We need to deromanticize that bloody war


Came back and could not bear the feel of mud
under his feet. Would walk paths in the park
and never cross the grass. Sat in the dark
for random hours. A quickness in the blood

that told him horses, pulled him to the card.
It raced so fierce. Whisky would make him sleep
like the best pillow. Echoed lice would creep
across his skin. He got his life back. It was hard

To live. He stumbled. Bootlace was untied.
The bullet glanced his helmet, and his face
down in the stinking mud. And in his place
his best friend, who was right behind him, died.

He went there to pull teeth. Over the top
they made him go. His scream would never stop.


About rozkaveney

Middleaged, trans, novelist, poet, activist
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7 Responses to We need to deromanticize that bloody war

  1. eglantine_br says:

    Wow. Somehow for me the thing that made it was his avoidance of mud. This hurt to read, in a very good way.

  2. rozkaveney says:

    Embarrassingly – that’s the thing I made up. I know he became an adrenalin junky and a professional gambler. (He also abandoned his family which is something I shall write about soon). I know he was clumsy because a couple of relatives mentioned that’s where I get it from. I remember him as a very neat old man which is where I got the avoiding mud thing from.

  3. eglantine_br says:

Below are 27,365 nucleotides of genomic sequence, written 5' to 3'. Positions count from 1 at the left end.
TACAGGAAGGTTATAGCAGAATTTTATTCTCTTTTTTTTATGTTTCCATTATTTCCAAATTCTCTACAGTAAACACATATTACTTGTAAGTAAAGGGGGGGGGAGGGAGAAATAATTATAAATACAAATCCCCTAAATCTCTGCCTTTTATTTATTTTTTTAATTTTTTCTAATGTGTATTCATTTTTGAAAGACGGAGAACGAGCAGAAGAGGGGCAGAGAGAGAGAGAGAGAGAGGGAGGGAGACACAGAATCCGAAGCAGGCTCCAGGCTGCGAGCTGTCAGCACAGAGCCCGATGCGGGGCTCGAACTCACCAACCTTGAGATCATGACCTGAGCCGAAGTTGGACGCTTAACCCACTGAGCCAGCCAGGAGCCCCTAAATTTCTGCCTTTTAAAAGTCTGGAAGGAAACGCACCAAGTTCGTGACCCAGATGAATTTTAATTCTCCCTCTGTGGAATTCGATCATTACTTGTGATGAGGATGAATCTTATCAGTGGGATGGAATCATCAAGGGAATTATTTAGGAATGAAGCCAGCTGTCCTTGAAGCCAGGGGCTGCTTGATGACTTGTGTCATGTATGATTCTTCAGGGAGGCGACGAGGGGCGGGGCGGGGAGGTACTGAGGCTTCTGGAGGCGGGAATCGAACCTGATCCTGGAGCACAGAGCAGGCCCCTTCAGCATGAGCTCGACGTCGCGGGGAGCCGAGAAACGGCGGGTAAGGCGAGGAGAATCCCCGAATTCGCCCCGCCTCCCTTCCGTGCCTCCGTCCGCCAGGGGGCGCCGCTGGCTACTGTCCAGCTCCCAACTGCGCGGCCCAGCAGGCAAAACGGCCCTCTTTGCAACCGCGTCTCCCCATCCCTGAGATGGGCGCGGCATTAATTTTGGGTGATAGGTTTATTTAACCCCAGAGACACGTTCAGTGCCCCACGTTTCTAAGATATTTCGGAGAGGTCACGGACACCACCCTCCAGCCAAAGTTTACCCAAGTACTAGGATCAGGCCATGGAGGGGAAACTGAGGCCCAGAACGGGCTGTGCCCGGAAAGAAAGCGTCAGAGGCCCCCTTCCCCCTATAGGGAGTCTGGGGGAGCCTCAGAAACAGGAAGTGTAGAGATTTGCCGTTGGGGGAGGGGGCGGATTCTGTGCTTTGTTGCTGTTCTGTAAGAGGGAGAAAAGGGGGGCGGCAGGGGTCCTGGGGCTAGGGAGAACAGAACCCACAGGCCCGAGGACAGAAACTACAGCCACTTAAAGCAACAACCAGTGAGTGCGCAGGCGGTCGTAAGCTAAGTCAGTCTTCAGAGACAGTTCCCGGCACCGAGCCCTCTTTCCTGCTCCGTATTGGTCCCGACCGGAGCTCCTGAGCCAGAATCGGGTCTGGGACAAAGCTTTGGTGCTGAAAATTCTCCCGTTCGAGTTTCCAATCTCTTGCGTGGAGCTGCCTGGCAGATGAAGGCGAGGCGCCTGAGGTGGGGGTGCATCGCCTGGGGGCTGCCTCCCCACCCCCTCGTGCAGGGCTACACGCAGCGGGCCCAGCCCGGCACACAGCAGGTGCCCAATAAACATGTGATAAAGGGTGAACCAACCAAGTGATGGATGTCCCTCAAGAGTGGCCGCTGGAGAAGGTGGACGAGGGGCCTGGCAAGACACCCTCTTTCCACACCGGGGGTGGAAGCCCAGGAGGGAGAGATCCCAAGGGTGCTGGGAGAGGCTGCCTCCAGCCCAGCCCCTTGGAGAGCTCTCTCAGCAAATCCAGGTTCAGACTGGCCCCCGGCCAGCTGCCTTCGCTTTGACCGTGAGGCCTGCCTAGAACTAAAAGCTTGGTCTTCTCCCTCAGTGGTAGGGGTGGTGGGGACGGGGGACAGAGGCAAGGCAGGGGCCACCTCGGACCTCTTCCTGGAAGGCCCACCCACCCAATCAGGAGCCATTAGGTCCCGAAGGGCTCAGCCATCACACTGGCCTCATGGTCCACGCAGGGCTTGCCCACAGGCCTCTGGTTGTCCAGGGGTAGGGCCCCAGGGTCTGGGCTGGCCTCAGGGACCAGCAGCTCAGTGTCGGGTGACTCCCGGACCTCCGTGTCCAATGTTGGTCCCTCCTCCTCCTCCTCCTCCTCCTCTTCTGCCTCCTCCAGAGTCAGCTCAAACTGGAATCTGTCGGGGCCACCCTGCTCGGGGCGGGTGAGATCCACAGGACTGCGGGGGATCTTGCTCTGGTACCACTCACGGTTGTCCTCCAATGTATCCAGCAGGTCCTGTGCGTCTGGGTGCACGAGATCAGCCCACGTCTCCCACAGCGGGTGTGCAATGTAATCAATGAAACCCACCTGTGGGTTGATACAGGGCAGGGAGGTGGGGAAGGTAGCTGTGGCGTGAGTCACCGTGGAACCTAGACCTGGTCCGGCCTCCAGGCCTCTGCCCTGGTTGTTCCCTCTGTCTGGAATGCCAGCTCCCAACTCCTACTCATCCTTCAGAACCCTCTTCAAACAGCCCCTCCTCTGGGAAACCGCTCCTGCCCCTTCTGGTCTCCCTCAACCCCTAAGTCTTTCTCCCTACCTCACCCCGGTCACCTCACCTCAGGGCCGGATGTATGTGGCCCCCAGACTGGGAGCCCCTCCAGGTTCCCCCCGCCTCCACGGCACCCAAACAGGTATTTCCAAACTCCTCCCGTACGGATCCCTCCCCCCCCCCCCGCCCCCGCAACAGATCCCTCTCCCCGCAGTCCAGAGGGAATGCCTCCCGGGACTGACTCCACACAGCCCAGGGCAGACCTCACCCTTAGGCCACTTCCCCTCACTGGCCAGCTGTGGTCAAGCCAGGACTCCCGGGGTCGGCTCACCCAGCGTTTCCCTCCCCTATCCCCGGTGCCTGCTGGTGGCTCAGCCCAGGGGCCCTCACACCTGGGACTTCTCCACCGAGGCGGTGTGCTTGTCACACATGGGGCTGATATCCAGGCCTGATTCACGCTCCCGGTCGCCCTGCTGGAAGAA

Nothing at all wrong with making it up. Poetry is realer than the smallness of fact.

  4. kalimac says:

    Very fine and gutsy, but … “we need to deromanticize” it? I just attended a performance of the War Requiem. Mr. Owen, he made the first big score at that laudable goal at the time and there have been many others since. And the band played ‘Waltzing Matilda’ …

  5. gonzo21 says:

    And Gove shouldn’t be in charge of anything more complicated than a ball point pen.

    Beautiful poem.

  6. cmcmck says:

    As you know, I’m a military historian.

    I’d like to be able to give the bloody politicians a compulsory reading list on war and warfare which might just stop them from this puerile idiocy, starting perhaps with the one I’ve just finished and which managed to shock even me.

    My late FiL fought in that war and kept the bullet which hit his haversack as he returned from the lines- a sniper’s bullet at extreme range and spent when it hit him although it still knocked him over. He scratched his number on that bullet and survived active frontline service in both world wars.

    We now possess that bullet………..

  7. cakmpls says:

    Beautiful and heartbreaking.

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